Who were the biggest losers of the midterms? The media! wrote Washington Post columnist Dana Milbank November 9.
The vast majority of political journalists were suckered, swayed, and misled by “an extraordinary profusion of bad partisan polling,” wrote Milbank. He wasn’t. He had doubts about a “red wave” early on, of course.
It’s not that he’s wrong, or so self-congratulatory, that makes this exasperating. The media’s misplaced predictions of a Democratic rout have been the subject of solipsistic discussion for dreary weeks now.
What makes the obsession with polling so problematic is that it ignores the way that polls, even when they’re right, are bad for our politics. Polls shrink our options, over-determine policy, and distract us from real life.
In the run up to the midterms, in many places, reporting on polling became a substitute for reporting on issues. “When mainstream media cover the polling on the issues, they’re not really covering abortion, climate change, your garbage pickup, your kid’s PTA” Mitra Kalita of the newsletter, Epicenter NYC told me this week.
“There’s also a tendency to just follow along,” says Stephanie Williams of the IE Voice in California’s Inland Empire. Instead of reading the pulse of what’s actually happening, reporters fall into the trap of framing everything around polling.
Framing, in polling, amounts to presenting voters with a limited array of options. Some pollsters asked voters to rate their “degree of concern” about “crime” “inflation” “abortion” or “the economy.” Others asked which single issue was most important to their vote, or to “the nation.”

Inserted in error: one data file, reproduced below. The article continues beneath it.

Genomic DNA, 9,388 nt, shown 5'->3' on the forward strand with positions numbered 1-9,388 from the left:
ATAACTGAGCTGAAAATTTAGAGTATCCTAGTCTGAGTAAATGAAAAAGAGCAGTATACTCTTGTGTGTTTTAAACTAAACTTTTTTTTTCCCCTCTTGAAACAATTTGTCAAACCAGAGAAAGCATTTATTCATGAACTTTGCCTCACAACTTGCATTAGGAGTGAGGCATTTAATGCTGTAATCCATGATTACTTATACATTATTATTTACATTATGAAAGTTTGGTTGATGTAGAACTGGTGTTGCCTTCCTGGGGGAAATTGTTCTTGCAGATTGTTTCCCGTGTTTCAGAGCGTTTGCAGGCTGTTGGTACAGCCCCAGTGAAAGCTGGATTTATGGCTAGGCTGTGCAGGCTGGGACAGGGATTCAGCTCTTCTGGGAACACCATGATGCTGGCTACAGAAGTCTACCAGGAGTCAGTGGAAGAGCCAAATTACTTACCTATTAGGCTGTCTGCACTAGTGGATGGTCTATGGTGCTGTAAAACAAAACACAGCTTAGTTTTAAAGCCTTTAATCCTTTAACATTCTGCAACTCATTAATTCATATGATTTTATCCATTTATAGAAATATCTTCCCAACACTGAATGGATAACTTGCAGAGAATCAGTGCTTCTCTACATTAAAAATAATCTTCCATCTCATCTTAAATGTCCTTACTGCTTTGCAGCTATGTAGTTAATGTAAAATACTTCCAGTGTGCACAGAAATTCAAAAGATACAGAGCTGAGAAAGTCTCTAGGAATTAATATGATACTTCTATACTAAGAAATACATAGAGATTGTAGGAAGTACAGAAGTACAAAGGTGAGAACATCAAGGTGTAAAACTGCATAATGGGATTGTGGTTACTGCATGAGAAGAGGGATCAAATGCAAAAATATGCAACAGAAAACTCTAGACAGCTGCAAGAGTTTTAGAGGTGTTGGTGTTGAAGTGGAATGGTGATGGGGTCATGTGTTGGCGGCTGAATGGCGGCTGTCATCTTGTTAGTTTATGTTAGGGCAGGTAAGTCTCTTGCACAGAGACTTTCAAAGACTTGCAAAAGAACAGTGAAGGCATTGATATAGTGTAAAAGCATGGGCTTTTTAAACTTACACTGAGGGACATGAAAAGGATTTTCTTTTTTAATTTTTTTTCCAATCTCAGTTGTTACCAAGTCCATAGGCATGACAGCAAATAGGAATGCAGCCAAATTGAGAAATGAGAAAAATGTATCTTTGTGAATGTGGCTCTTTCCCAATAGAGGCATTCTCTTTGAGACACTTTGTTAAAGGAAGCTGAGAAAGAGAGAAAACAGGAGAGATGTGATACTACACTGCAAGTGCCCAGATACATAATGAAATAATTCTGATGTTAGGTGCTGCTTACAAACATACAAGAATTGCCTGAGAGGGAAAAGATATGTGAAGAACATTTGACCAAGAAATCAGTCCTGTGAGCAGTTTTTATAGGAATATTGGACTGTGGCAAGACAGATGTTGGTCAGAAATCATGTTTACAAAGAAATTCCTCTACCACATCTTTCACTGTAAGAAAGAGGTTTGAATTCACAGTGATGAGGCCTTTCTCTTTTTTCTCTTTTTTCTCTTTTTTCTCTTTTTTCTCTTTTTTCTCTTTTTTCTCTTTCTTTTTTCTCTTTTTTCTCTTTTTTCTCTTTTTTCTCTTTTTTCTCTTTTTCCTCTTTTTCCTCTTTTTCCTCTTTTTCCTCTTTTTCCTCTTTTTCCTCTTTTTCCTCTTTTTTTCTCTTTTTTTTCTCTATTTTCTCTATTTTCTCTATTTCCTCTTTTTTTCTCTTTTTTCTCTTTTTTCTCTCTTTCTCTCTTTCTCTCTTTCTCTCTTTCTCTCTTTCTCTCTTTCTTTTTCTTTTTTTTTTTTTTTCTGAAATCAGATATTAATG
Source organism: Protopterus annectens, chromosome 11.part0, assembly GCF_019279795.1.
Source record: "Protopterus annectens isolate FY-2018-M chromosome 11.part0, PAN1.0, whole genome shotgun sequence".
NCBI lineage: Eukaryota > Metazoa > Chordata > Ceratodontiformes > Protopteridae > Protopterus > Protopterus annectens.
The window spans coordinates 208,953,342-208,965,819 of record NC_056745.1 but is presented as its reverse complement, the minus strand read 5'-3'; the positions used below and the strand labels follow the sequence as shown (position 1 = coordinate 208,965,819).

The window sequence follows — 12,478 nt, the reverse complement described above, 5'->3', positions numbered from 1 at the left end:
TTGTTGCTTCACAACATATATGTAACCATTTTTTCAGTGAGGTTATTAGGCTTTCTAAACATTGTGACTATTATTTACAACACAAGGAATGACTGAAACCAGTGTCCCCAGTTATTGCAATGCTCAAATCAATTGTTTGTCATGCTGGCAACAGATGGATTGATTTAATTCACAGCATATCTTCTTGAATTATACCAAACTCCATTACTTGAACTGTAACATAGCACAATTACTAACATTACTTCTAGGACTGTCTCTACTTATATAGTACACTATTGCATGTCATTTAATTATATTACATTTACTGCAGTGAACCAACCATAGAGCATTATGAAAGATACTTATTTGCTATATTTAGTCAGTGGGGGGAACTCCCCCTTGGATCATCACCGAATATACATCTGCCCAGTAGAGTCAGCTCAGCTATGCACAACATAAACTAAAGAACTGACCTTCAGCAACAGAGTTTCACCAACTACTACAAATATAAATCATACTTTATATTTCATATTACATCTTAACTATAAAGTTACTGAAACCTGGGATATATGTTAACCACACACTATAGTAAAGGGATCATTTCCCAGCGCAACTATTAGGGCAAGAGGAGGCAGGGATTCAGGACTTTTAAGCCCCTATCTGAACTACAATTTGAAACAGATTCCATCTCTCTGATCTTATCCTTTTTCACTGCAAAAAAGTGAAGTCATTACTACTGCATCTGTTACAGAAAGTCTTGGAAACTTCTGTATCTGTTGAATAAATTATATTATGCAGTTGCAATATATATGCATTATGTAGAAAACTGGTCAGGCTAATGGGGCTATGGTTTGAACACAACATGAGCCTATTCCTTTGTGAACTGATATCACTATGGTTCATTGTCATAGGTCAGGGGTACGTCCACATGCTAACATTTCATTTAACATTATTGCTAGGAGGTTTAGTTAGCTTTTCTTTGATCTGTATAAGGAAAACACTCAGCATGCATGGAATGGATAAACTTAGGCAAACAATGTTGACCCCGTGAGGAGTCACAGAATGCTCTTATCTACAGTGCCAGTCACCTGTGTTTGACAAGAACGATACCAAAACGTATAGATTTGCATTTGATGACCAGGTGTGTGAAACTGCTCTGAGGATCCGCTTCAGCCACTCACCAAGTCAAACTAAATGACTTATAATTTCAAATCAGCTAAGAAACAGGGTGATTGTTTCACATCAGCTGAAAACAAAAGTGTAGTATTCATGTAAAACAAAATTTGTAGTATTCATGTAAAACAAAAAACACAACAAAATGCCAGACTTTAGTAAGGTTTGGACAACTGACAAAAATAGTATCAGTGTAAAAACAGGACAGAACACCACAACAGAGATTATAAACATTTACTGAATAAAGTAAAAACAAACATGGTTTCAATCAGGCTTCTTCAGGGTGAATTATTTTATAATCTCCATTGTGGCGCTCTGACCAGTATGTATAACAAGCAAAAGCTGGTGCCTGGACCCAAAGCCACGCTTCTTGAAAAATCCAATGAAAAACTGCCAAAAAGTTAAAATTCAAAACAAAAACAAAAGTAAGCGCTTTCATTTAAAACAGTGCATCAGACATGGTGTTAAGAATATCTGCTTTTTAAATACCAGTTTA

Differences in wording produce wildly different results – hence the term, “partisan polling.” Some this-or-that choices are just silly. (In what world, after all, is being forced to carry a pregnancy to term not also an economic concern?)
Some options are off the table. If you’re concerned that “the economy” is doing well at doing damage — and you’d prefer a different one altogether — that’s not an option. Democrat or Republican, if you worry that war spending fuels war, when investing in peace making would better serve the nation, that’s not, either.
Polling only measures some public desires. Want more democracy in your workplace? A four-day work week? A crackdown on crime of the corporate kind? Legalizing marijuana was massively popular for years before policy makers ever noticed.
Summarizing the 2022 race, CNN’s Ronald Brownstein declared that the choice for voters could be “condensed to a single phrase: Your money or your rights?”
Real people don’t live this way. We’d like both, and some other options. The biggest loser from money media’s misleading dependence on polling isn’t the media, it’s the public imagination.